‘Unacceptable’: Energy Firm Agrees To Pay $43 Million Over Gulf Of Mexico Spill

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Thomas Catenacci Energy & Environment Reporter
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The energy company responsible for the 2004 Gulf of Mexico oil spill agreed to turn over all of its remaining assets under a consent decree.

Taylor Energy Company will pay $43 million in civil penalties and transfer its $432 million trust fund that was dedicated to cleaning the spill, the Department of Justice announced Wednesday. In 2004, Hurricane Ivan hit the Gulf of Mexico, destroying an oil drilling platform operated by Taylor Energy off the coast of Louisiana.

The ensuing spill was largely cleaned up by the company, government agencies and private groups. However, millions of barrels of oil have continued to leak from the site, making it the largest continuous spill in U.S. history, The Washington Post reported.

“Offshore operators cannot allow oil to spill into our nation’s waters,” Todd Kim, the DOJ’s assistant attorney general for environment and natural resources, said in a statement on Wednesday. (RELATED: Democrats Demand Federal Probe Into Oil, Gas Industry Over ‘Life-Threatening Environmental Justice Issue’)

“If an oil spill occurs, the responsible party must cooperate with the government to timely address the problem and pay for the cleanup,” Kim said. “Holding offshore operators to account is vital to protecting our environment and ensuring a level industry playing field.”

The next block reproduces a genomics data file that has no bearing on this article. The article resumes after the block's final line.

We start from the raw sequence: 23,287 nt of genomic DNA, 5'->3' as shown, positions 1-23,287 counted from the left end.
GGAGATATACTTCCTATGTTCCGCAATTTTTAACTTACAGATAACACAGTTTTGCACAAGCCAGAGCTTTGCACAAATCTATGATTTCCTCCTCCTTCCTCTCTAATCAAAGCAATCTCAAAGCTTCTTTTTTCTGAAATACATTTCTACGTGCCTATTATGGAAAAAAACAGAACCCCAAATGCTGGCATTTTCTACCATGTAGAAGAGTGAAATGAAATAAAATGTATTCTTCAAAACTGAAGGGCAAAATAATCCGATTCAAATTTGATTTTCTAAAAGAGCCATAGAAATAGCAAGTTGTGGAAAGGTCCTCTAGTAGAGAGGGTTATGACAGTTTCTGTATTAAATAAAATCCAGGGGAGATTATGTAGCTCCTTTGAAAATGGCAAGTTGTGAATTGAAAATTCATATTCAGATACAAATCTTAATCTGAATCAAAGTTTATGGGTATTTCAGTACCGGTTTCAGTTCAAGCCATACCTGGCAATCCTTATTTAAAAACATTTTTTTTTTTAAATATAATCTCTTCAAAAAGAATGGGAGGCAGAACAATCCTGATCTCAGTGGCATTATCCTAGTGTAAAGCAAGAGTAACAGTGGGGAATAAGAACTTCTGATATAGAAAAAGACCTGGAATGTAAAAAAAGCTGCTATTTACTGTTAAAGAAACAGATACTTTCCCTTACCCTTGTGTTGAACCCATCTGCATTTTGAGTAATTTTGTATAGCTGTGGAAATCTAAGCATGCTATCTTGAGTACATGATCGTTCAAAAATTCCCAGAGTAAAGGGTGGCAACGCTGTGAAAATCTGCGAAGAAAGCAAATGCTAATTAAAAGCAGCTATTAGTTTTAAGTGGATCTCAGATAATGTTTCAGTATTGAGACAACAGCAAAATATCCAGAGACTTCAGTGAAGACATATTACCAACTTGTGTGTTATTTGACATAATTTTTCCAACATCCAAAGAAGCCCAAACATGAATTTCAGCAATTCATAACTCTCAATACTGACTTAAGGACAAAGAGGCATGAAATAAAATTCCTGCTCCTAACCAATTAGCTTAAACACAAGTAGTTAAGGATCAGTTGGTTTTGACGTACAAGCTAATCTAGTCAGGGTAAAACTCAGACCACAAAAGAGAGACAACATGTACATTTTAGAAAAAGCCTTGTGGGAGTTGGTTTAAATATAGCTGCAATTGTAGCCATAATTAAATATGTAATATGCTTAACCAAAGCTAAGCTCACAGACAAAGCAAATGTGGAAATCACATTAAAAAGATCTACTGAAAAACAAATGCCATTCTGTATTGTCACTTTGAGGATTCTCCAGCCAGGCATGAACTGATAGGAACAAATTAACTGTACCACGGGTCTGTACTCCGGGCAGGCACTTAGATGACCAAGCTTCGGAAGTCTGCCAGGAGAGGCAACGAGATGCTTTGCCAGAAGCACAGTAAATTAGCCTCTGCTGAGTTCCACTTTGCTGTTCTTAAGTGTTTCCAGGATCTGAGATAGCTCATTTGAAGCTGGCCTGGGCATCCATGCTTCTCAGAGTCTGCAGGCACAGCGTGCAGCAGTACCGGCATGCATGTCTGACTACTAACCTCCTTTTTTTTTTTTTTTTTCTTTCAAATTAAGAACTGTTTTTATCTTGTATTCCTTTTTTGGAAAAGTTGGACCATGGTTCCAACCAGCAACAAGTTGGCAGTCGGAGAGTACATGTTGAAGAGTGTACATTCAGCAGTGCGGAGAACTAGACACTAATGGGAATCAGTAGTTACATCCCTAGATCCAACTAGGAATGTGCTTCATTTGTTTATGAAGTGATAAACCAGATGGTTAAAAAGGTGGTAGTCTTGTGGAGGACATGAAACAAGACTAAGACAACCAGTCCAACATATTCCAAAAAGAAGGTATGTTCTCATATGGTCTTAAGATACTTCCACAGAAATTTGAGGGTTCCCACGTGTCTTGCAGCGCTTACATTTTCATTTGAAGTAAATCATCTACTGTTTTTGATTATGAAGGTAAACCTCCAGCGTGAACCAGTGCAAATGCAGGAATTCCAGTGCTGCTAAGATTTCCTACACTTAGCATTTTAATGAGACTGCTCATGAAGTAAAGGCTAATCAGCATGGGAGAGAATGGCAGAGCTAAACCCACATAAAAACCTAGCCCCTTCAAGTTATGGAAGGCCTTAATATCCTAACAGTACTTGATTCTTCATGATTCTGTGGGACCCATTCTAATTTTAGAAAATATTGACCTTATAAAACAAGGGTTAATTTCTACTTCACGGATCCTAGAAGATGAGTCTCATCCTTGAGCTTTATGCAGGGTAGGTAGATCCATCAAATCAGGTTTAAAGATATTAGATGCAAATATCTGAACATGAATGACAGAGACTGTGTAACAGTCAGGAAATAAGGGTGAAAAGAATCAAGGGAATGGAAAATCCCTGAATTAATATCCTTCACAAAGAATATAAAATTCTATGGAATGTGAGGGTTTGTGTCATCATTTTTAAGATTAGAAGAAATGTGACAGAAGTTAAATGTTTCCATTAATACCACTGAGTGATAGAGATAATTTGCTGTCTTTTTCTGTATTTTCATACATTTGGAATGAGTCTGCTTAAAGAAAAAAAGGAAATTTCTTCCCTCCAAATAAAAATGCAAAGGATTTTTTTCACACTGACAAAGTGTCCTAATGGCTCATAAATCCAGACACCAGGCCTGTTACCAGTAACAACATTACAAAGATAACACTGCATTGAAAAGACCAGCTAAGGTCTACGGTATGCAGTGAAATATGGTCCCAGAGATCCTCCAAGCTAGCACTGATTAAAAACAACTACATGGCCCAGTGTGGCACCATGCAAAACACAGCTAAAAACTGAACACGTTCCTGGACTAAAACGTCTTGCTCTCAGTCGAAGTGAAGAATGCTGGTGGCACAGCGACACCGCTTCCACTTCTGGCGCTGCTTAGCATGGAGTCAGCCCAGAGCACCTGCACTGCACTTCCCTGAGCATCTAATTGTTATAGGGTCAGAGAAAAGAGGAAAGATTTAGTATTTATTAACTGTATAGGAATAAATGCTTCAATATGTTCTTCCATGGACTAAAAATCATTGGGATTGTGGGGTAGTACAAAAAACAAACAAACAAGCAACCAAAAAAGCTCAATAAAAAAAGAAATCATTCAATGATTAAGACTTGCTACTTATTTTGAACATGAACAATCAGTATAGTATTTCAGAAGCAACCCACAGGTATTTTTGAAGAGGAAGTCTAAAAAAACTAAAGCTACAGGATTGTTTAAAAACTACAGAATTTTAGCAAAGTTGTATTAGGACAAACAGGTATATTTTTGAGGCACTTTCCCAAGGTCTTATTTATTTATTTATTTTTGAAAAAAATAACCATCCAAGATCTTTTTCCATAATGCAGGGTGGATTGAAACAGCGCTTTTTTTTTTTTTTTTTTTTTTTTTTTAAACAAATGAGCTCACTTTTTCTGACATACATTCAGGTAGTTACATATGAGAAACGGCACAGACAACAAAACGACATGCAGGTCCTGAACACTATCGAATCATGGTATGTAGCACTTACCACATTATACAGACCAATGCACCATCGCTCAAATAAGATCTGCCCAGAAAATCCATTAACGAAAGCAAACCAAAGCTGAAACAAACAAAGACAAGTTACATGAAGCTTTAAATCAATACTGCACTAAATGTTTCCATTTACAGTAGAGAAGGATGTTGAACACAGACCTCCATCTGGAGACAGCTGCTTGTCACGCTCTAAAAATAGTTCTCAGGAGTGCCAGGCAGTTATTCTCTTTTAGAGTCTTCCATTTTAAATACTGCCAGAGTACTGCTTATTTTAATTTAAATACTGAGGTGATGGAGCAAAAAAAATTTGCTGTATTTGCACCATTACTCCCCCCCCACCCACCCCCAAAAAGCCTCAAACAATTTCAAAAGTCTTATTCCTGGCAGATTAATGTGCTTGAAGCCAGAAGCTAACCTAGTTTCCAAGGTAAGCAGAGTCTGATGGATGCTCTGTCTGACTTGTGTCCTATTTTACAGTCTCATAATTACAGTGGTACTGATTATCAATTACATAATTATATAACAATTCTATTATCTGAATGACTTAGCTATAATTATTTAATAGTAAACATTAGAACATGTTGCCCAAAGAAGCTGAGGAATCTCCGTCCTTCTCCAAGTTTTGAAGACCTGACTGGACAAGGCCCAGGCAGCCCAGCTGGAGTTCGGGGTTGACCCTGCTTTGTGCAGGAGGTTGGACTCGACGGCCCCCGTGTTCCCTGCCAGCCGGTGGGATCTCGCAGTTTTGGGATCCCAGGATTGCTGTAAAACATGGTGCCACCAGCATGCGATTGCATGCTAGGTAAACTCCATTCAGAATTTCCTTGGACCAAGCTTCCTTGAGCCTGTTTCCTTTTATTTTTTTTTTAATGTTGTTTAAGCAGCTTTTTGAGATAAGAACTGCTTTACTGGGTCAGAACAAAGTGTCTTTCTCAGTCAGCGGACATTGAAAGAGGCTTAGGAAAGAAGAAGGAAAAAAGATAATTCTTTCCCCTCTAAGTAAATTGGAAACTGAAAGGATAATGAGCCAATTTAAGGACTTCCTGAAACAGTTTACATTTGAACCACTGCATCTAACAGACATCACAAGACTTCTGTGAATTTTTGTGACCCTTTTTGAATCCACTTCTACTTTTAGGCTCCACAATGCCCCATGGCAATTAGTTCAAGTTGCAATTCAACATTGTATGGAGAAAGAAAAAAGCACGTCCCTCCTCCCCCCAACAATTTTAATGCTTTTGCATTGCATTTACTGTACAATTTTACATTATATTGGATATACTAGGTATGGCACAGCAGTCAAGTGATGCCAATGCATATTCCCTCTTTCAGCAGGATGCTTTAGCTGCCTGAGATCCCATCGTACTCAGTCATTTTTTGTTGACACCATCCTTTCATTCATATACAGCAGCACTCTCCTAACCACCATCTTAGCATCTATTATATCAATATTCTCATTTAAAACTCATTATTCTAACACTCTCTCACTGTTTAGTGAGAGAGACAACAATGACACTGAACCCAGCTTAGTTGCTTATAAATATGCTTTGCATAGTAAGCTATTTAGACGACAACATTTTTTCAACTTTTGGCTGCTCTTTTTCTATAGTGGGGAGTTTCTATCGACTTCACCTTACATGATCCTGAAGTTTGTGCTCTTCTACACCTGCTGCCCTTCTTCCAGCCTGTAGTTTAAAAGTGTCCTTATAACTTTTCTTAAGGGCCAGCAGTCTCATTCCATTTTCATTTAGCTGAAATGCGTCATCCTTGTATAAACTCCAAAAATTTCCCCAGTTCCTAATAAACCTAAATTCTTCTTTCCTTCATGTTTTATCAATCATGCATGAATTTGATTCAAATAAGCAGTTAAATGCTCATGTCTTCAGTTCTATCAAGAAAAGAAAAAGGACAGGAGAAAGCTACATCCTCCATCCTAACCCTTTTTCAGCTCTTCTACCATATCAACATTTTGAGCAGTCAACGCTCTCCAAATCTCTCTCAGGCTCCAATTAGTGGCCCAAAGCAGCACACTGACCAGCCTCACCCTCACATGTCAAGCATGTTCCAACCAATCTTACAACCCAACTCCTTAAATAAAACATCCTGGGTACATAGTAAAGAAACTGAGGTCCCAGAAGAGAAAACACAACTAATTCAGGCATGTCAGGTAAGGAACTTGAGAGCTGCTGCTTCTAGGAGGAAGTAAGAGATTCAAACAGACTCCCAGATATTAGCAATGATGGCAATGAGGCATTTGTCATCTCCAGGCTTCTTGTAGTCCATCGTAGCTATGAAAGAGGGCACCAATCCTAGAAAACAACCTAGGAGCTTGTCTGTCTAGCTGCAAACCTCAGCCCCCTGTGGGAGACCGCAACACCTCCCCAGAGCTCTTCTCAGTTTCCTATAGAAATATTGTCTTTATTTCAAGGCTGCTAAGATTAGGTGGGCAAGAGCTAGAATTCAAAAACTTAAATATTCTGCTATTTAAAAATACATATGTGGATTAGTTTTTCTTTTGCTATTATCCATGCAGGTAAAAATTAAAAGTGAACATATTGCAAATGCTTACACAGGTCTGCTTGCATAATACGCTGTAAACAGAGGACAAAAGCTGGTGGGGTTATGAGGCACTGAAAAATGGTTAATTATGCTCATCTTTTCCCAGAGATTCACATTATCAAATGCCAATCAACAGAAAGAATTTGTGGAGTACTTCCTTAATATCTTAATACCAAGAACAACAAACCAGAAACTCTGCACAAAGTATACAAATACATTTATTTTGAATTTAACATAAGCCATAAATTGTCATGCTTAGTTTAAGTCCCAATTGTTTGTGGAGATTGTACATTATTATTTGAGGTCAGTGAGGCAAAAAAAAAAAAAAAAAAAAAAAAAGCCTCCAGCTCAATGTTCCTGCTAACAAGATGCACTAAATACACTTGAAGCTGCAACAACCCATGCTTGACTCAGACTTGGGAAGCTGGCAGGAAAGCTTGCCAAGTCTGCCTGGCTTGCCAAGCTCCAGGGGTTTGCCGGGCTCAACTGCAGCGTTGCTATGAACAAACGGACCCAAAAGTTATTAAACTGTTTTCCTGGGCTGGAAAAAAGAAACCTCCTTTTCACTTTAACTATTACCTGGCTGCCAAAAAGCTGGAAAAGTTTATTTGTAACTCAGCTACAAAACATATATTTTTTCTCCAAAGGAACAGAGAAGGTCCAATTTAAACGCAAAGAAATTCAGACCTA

The U.S. filed its federal lawsuit against Taylor Energy in October 2020, asking the court to order the firm to pay civil penalties, removal costs and natural resource damages under the Oil Pollution and Clean Water Acts. Taylor Energy agreed to a settlement Wednesday under a consent decree that required the federal court’s approval.

In 2008, the company sold its oil and gas production assets and funded an account that would be used to contain the spill. Since then, Taylor Energy has only remained a company to respond to the incident.

An oil platform in the Gulf of Mexico is pictured on Oct. 1, 2004 following Hurricane Ivan. (Chris Graythen/Getty Images)

An oil platform in the Gulf of Mexico is pictured on Oct. 1, 2004 following Hurricane Ivan. (Chris Graythen/Getty Images)

“The damage to our ecosystem caused by this 17-year-old oil spill is unacceptable,” U.S. Attorney Duane Evans for the Eastern District of Louisiana said in a statement. “The federal government will hold accountable businesses that violate our Nation’s environmental laws.”

Interior Department Deputy Secretary Tommy Beaudreau lauded the Coast Guard for its work mitigating the oil spill’s negative impacts on the environment and said the decision Wednesday protected U.S. taxpayers.

Taylor Energy, meanwhile, has long argued that government studies showing that the spill was ongoing are inaccurate and neglect key data showing otherwise. The company has also pointed to competing research that suggests oil isn’t spilling from its former site.

“Reaching a consensus understanding of the source of the sheen is absolutely necessary before any decisions can be made in regard to further action at the MC-20 site,” Taylor Energy president Will Pecue said in a statement in May 2020 after one study was published. “Everyone, including Taylor Energy, wants to see a reduction or elimination of the surface sheen.”

“Unfortunately, the government’s scientists have oversimplified this complex matter, purposely ignored key data, withheld acquired data and physical samples, and operated in secrecy,” Pecue said. “This type of behavior is detrimental to determining a responsible path forward for the benefit of the environment and all stakeholders.”

Taylor Energy didn’t immediately respond to a request for comment from the Daily Caller News Foundation.

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